Fernandez’s home became Jael’s safe haven. The two met in a middle school ESOL class. Their friendship endured even though Jael went to Wolfson Campus and Fernandez attended the Honors College Dual Language Program at InterAmerican Campus.
They didn’t allow the distance or their studies to separate them. The ambitious teenagers met nearly every day to complete their college assignments with Fernandez’s mother providing homemade meals to kickoff their study sessions.
“I said ‘I love you’ a thousand times, but I never said officially the words: ‘Yes, Jael, you’re right. You are my best friend,’and I wish I had the time to tell her that,” Fernandez said. “I would have liked for her to leave knowing that I accepted it; that she was my best friend.”
Jael was always the one with the playful personality and the moxie to strike up a conversation with strangers. The one with the mega-watt smile framed by her trademark rectangular glasses and auburn-colored mane. And the one who loved wearing blue jeans, T-shirts and white Converse.
“I have never felt as alone as I feel right now,” Fernandez said. “Wherever she is, I hope she knows that.”
High School Sweethearts
Enrique Sosa was Jael’s first love. The doting couple dated for the past 19 months. Their relationship blossomed shortly after Enrique drove Jael home after a day at the pool.
Sosa’s Instagram is filled with pictures from the night they first met, homecoming, prom and graduation. A photo from February shows Jael wearing a small promise ring.
“It sounds silly, but I had started a little savings account,” Sosa said. “I put it under my mattress. I had $1,400 to buy her a $40,000 ring in the future.”
Sosa misses Jael. They often met in the plaza between the 1000 and 2000 buildings at Wolfson Campus. He called it their “movie scene” moment.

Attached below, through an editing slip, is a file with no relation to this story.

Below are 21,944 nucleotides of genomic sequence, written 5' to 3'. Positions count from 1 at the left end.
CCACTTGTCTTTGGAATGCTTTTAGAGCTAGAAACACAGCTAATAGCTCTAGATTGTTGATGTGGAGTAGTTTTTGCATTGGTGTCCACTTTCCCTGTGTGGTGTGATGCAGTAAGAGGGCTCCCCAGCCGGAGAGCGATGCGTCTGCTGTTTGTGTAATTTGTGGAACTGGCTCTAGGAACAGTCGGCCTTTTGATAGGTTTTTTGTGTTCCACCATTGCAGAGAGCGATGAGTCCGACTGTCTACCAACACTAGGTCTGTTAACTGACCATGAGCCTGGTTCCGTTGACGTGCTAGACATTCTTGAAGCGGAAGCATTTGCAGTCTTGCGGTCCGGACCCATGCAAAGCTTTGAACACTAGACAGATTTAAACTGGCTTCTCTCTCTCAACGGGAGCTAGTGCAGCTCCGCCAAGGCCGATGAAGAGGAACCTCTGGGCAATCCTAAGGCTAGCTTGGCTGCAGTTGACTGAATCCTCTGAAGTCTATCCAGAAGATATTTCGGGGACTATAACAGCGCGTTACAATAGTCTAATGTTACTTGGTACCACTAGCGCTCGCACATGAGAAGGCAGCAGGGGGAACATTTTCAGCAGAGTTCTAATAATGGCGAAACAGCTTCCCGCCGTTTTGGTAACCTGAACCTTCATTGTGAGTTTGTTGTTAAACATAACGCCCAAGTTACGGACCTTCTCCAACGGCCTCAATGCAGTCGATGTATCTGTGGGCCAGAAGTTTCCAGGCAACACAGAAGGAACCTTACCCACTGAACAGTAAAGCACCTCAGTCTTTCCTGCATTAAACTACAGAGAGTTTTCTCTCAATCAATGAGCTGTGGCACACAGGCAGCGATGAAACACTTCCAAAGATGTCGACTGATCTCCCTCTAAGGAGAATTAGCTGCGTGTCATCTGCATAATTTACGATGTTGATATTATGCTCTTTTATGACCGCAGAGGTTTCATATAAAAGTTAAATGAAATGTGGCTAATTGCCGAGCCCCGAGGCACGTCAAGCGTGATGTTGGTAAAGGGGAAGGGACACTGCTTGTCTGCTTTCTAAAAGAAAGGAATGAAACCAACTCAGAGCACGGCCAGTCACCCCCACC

“I always loved her and will always love her like nobody [else],” Sosa said
He is struggling with the loss. He still texts Jael’s cell phone, wishing for an answer.
“I text her things like ‘I miss you and I wish you were here,’” Sosa said.
It is unclear why this tragedy happened. Police have remained tight-lipped.
Fernandez describes Jael’s parents as supportive and friendly, but she said they often went days without speaking to avoid fights in front of their daughters.
“I knew that there were problems, but because I was her best friend, not because you could tell,” Fernandez said.
Jael was responsible for doing much of the domestic work around the house, according to Sosa.
“She always cleaned the house, did laundry, took care of [her] sister, helped her sister with the homework, all of those things that parents should be doing…” Sosa said. “She took care of her mom, she took care of her dad and she paid the bills for them online.”
The family planned to spend New Year’s Day at Disney World visiting Magic Kingdom, according to Fernandez. A hotel was already booked.
The outpouring of support for Jael has continued. Family and friends have raised more than $15,000 in a GoFundMe campaign for the costly burial expenses.
On Oct. 29, a viewing was held for the family at Vior Funeral Home in Little Havana. The dimly-lit room was filled with more than 100 visitors, many of whom stood silently, wiping their tears away.
At the entrance of the room were four books filled with photos of the family chronicling their lives. Four pastel-shaded caskets sat in the back of the room. A table displayed Jael’s high school diploma, senior crown and other mementos from her academic career. A bouquet of red roses sat nearby with a poem written by Sosa, her boyfriend: “I don’t love you with my heart because it will stop one day. I love you with my soul because it will never die.”
Meanwhile, Jael’s professors also paid homage to her. In a private moment in his office, her ENC 1101 professor, Victor Uszerowicz, talked about his plans for her final grade.
“I gave her an A on her final grade. It doesn’t mean anything, but out of respect in the final column I put an A,” Uszerowicz said. “This is something I thought she would have wanted.”
Staff writer Maria Vizcaino contributed to this report.